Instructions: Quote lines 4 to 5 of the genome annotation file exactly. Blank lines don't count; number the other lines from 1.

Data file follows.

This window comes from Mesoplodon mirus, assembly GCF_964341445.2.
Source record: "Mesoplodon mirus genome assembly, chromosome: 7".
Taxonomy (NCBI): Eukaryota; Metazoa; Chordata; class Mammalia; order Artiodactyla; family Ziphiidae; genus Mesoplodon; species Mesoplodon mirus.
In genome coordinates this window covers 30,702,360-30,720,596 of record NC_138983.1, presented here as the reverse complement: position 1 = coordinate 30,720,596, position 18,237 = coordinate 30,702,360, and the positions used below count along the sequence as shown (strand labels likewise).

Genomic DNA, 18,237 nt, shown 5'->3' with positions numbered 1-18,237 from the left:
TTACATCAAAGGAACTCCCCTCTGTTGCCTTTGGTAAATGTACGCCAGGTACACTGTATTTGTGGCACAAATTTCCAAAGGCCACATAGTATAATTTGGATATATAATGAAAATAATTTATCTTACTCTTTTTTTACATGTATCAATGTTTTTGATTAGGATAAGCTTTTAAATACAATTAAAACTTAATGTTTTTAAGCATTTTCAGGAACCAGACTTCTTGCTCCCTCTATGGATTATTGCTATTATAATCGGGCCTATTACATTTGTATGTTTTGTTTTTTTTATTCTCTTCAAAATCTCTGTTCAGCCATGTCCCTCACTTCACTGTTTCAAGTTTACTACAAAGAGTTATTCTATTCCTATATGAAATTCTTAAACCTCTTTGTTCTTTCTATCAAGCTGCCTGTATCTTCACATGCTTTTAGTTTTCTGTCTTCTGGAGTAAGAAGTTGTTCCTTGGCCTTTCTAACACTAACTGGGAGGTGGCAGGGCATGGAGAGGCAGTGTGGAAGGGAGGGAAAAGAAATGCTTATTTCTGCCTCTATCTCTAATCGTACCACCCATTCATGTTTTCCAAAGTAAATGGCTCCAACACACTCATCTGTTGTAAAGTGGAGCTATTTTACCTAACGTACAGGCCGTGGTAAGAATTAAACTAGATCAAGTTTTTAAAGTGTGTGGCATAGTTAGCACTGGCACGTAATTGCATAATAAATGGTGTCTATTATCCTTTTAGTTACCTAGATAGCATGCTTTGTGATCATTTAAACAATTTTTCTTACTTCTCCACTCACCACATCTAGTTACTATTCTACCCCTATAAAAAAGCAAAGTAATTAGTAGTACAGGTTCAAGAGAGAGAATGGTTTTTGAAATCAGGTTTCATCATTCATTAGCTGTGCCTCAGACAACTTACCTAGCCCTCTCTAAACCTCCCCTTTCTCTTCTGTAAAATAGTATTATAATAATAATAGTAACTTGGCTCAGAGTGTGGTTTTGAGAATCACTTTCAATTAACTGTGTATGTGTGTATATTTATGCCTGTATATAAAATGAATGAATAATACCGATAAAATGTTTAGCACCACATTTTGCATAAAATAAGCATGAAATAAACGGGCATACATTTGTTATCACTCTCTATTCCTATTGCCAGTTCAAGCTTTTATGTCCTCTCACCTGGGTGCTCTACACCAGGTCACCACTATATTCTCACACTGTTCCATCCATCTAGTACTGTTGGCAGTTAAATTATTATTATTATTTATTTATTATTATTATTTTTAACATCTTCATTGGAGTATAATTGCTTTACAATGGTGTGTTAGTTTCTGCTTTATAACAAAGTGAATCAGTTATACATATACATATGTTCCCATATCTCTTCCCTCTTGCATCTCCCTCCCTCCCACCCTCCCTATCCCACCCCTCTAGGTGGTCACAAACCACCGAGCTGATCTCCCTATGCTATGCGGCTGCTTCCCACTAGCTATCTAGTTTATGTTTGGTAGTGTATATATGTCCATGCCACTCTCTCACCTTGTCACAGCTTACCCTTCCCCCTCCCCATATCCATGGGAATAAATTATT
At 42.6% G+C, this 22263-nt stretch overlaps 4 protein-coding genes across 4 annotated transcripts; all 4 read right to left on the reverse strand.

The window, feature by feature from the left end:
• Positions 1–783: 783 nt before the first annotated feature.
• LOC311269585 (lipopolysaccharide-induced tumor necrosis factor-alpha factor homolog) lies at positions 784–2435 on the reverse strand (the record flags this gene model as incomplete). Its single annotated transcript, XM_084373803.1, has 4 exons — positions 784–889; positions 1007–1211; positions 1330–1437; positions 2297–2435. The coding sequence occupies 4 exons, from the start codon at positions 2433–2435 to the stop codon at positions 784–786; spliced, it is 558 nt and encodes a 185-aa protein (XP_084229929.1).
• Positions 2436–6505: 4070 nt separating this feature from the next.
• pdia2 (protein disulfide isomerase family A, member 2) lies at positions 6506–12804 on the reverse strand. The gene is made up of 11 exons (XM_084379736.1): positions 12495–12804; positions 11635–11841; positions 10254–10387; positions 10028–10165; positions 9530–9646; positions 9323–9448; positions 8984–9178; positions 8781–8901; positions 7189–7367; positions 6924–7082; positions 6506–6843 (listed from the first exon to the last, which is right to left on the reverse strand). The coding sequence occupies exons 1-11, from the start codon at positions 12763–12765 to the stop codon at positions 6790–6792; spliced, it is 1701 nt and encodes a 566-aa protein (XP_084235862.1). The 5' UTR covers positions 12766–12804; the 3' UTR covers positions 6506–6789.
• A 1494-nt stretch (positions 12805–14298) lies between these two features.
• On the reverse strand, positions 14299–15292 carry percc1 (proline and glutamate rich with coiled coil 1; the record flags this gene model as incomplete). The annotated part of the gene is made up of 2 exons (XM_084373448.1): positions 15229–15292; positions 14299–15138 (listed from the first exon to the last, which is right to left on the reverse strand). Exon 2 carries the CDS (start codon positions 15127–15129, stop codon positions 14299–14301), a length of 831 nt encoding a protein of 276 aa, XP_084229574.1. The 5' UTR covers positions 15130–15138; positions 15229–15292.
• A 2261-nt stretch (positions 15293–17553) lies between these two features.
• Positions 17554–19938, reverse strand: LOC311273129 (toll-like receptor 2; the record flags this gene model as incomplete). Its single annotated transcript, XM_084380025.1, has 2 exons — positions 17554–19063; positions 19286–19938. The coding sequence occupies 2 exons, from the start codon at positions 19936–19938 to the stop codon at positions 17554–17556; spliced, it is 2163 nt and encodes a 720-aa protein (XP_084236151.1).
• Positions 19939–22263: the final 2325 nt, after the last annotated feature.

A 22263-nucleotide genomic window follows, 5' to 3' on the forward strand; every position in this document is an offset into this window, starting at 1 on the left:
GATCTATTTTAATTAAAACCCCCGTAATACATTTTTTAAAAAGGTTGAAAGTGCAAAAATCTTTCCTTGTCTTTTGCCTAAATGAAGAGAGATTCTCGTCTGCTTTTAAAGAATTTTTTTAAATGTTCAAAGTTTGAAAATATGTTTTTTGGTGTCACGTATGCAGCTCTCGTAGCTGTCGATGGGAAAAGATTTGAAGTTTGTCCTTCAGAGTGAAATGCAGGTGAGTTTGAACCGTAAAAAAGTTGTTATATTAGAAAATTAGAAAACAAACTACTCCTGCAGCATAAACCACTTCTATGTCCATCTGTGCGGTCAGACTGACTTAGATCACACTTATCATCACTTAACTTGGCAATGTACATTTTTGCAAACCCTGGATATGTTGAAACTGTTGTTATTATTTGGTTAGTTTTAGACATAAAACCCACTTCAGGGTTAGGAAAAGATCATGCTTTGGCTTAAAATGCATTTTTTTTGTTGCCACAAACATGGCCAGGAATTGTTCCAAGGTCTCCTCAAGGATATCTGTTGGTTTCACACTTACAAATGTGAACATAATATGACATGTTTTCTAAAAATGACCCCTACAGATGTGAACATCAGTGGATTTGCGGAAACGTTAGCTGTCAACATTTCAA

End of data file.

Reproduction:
In genome coordinates this window covers 30,702,360-30,720,596 of record NC_138983.1, presented here as the reverse complement: position 1 = coordinate 30,720,596, position 18,237 = coordinate 30,702,360, and the positions used below count along the sequence as shown (strand labels likewise).

Genomic DNA, 18,237 nt, shown 5'->3' with positions numbered 1-18,237 from the left: